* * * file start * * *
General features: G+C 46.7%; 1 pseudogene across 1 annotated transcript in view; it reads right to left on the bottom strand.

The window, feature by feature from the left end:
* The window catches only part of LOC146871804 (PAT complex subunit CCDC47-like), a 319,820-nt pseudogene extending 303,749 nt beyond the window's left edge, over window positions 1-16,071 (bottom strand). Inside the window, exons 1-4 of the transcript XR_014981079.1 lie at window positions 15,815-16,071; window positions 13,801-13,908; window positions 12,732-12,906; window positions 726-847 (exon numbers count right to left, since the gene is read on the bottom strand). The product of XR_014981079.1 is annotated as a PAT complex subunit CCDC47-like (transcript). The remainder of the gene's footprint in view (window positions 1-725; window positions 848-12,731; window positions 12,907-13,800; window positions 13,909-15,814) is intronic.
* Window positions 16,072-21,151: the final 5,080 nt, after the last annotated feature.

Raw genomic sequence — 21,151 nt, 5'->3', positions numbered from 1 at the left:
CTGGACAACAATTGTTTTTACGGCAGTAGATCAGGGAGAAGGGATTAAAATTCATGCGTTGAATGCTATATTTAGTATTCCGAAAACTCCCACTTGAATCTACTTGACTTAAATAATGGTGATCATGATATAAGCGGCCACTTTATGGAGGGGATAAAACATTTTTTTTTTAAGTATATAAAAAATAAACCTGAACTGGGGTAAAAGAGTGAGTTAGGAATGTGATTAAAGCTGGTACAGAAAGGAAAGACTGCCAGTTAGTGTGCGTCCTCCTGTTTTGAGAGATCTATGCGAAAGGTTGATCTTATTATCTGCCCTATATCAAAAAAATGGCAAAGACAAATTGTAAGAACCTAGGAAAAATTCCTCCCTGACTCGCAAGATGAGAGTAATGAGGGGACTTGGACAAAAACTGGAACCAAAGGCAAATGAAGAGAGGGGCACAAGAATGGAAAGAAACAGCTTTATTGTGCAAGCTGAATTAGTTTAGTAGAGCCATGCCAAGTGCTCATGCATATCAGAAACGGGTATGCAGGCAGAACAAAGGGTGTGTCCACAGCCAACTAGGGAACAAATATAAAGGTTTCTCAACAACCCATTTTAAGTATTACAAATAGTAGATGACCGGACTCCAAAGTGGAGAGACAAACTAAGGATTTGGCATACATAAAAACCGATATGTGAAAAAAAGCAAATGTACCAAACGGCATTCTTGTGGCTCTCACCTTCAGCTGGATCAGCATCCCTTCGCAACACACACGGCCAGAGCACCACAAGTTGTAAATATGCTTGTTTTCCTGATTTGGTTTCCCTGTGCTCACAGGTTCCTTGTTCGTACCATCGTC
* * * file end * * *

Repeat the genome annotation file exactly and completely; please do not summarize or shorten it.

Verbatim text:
General features: G+C 46.7%; 1 pseudogene across 1 annotated transcript in view; it reads right to left on the bottom strand.

The window, feature by feature from the left end:
* The window catches only part of LOC146871804 (PAT complex subunit CCDC47-like), a 319,820-nt pseudogene extending 303,749 nt beyond the window's left edge, over window positions 1-16,071 (bottom strand). Inside the window, exons 1-4 of the transcript XR_014981079.1 lie at window positions 15,815-16,071; window positions 13,801-13,908; window positions 12,732-12,906; window positions 726-847 (exon numbers count right to left, since the gene is read on the bottom strand). The product of XR_014981079.1 is annotated as a PAT complex subunit CCDC47-like (transcript). The remainder of the gene's footprint in view (window positions 1-725; window positions 848-12,731; window positions 12,907-13,800; window positions 13,909-15,814) is intronic.
* Window positions 16,072-21,151: the final 5,080 nt, after the last annotated feature.

Raw genomic sequence — 21,151 nt, 5'->3', positions numbered from 1 at the left:
CTGGACAACAATTGTTTTTACGGCAGTAGATCAGGGAGAAGGGATTAAAATTCATGCGTTGAATGCTATATTTAGTATTCCGAAAACTCCCACTTGAATCTACTTGACTTAAATAATGGTGATCATGATATAAGCGGCCACTTTATGGAGGGGATAAAACATTTTTTTTTTAAGTATATAAAAAATAAACCTGAACTGGGGTAAAAGAGTGAGTTAGGAATGTGATTAAAGCTGGTACAGAAAGGAAAGACTGCCAGTTAGTGTGCGTCCTCCTGTTTTGAGAGATCTATGCGAAAGGTTGATCTTATTATCTGCCCTATATCAAAAAAATGGCAAAGACAAATTGTAAGAACCTAGGAAAAATTCCTCCCTGACTCGCAAGATGAGAGTAATGAGGGGACTTGGACAAAAACTGGAACCAAAGGCAAATGAAGAGAGGGGCACAAGAATGGAAAGAAACAGCTTTATTGTGCAAGCTGAATTAGTTTAGTAGAGCCATGCCAAGTGCTCATGCATATCAGAAACGGGTATGCAGGCAGAACAAAGGGTGTGTCCACAGCCAACTAGGGAACAAATATAAAGGTTTCTCAACAACCCATTTTAAGTATTACAAATAGTAGATGACCGGACTCCAAAGTGGAGAGACAAACTAAGGATTTGGCATACATAAAAACCGATATGTGAAAAAAAGCAAATGTACCAAACGGCATTCTTGTGGCTCTCACCTTCAGCTGGATCAGCATCCCTTCGCAACACACACGGCCAGAGCACCACAAGTTGTAAATATGCTTGTTTTCCTGATTTGGTTTCCCTGTGCTCACAGGTTCCTTGTTCGTACCATCGTC